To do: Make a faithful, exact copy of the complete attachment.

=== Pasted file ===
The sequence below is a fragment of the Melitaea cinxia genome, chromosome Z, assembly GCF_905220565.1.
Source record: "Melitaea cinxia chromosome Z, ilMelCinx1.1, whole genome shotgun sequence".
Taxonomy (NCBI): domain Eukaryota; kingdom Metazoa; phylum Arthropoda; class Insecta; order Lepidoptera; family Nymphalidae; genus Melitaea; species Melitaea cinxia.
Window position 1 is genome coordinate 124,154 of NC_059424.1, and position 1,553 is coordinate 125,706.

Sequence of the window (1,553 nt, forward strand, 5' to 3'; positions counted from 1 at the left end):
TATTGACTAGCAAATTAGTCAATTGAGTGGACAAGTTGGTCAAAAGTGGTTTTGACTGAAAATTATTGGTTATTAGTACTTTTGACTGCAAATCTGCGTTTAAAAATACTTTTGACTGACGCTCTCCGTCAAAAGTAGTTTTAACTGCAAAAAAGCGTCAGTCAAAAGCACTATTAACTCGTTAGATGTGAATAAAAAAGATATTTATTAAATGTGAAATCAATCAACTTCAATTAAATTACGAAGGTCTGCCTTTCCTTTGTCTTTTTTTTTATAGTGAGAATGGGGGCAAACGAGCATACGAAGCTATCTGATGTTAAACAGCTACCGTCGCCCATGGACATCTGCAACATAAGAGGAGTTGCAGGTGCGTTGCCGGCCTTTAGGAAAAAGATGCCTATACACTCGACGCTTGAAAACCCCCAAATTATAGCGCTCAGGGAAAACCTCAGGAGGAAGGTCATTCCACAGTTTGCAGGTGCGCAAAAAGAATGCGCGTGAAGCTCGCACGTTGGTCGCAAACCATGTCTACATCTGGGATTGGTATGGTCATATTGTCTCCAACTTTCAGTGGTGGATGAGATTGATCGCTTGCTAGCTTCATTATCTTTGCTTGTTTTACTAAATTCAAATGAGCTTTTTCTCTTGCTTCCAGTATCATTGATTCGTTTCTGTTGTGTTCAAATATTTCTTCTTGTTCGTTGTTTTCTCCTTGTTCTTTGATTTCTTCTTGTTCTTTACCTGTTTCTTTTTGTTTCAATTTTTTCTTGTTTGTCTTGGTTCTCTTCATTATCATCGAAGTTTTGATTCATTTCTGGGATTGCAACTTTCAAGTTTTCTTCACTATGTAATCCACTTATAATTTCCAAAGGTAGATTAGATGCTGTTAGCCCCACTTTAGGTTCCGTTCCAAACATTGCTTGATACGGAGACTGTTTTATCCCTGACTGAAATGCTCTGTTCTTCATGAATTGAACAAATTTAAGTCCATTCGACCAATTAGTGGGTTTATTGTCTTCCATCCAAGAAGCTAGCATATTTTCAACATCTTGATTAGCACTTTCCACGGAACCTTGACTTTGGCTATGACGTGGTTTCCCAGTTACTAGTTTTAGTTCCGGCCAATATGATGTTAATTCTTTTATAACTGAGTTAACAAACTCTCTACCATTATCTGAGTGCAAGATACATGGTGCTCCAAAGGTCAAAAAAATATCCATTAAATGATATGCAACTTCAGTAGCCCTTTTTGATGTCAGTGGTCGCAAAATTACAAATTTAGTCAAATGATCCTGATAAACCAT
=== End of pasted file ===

The sequence below is a fragment of the Melitaea cinxia genome, chromosome Z, assembly GCF_905220565.1.
Source record: "Melitaea cinxia chromosome Z, ilMelCinx1.1, whole genome shotgun sequence".
Taxonomy (NCBI): domain Eukaryota; kingdom Metazoa; phylum Arthropoda; class Insecta; order Lepidoptera; family Nymphalidae; genus Melitaea; species Melitaea cinxia.
Window position 1 is genome coordinate 124,154 of NC_059424.1, and position 1,553 is coordinate 125,706.

Sequence of the window (1,553 nt, forward strand, 5' to 3'; positions counted from 1 at the left end):
TATTGACTAGCAAATTAGTCAATTGAGTGGACAAGTTGGTCAAAAGTGGTTTTGACTGAAAATTATTGGTTATTAGTACTTTTGACTGCAAATCTGCGTTTAAAAATACTTTTGACTGACGCTCTCCGTCAAAAGTAGTTTTAACTGCAAAAAAGCGTCAGTCAAAAGCACTATTAACTCGTTAGATGTGAATAAAAAAGATATTTATTAAATGTGAAATCAATCAACTTCAATTAAATTACGAAGGTCTGCCTTTCCTTTGTCTTTTTTTTTATAGTGAGAATGGGGGCAAACGAGCATACGAAGCTATCTGATGTTAAACAGCTACCGTCGCCCATGGACATCTGCAACATAAGAGGAGTTGCAGGTGCGTTGCCGGCCTTTAGGAAAAAGATGCCTATACACTCGACGCTTGAAAACCCCCAAATTATAGCGCTCAGGGAAAACCTCAGGAGGAAGGTCATTCCACAGTTTGCAGGTGCGCAAAAAGAATGCGCGTGAAGCTCGCACGTTGGTCGCAAACCATGTCTACATCTGGGATTGGTATGGTCATATTGTCTCCAACTTTCAGTGGTGGATGAGATTGATCGCTTGCTAGCTTCATTATCTTTGCTTGTTTTACTAAATTCAAATGAGCTTTTTCTCTTGCTTCCAGTATCATTGATTCGTTTCTGTTGTGTTCAAATATTTCTTCTTGTTCGTTGTTTTCTCCTTGTTCTTTGATTTCTTCTTGTTCTTTACCTGTTTCTTTTTGTTTCAATTTTTTCTTGTTTGTCTTGGTTCTCTTCATTATCATCGAAGTTTTGATTCATTTCTGGGATTGCAACTTTCAAGTTTTCTTCACTATGTAATCCACTTATAATTTCCAAAGGTAGATTAGATGCTGTTAGCCCCACTTTAGGTTCCGTTCCAAACATTGCTTGATACGGAGACTGTTTTATCCCTGACTGAAATGCTCTGTTCTTCATGAATTGAACAAATTTAAGTCCATTCGACCAATTAGTGGGTTTATTGTCTTCCATCCAAGAAGCTAGCATATTTTCAACATCTTGATTAGCACTTTCCACGGAACCTTGACTTTGGCTATGACGTGGTTTCCCAGTTACTAGTTTTAGTTCCGGCCAATATGATGTTAATTCTTTTATAACTGAGTTAACAAACTCTCTACCATTATCTGAGTGCAAGATACATGGTGCTCCAAAGGTCAAAAAAATATCCATTAAATGATATGCAACTTCAGTAGCCCTTTTTGATGTCAGTGGTCGCAAAATTACAAATTTAGTCAAATGATCCTGATAAACCAT